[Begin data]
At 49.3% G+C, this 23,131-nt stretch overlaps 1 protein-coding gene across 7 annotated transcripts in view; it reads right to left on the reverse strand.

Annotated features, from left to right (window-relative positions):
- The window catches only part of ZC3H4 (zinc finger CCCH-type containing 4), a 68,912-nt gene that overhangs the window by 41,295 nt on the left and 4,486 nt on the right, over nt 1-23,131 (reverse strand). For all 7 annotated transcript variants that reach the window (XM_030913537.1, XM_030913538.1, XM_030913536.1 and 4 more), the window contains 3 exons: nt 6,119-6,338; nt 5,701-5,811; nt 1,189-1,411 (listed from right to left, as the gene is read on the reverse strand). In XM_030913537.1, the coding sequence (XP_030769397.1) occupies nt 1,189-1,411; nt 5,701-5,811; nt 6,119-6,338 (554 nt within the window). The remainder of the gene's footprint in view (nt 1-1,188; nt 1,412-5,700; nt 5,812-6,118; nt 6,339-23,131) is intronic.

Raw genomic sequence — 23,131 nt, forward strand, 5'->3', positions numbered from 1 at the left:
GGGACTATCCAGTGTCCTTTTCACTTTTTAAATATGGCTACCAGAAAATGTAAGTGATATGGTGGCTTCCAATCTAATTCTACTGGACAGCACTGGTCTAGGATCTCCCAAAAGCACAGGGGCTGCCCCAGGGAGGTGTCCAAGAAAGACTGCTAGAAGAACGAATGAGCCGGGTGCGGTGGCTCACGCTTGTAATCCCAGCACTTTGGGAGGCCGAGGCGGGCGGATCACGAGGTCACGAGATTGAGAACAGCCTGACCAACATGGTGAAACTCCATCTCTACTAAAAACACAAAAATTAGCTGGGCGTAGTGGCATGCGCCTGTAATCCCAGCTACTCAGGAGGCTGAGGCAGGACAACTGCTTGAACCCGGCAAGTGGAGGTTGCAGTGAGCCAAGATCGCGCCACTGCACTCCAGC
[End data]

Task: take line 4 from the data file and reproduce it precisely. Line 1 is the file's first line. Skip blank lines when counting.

Raw genomic sequence — 23,131 nt, forward strand, 5'->3', positions numbered from 1 at the left: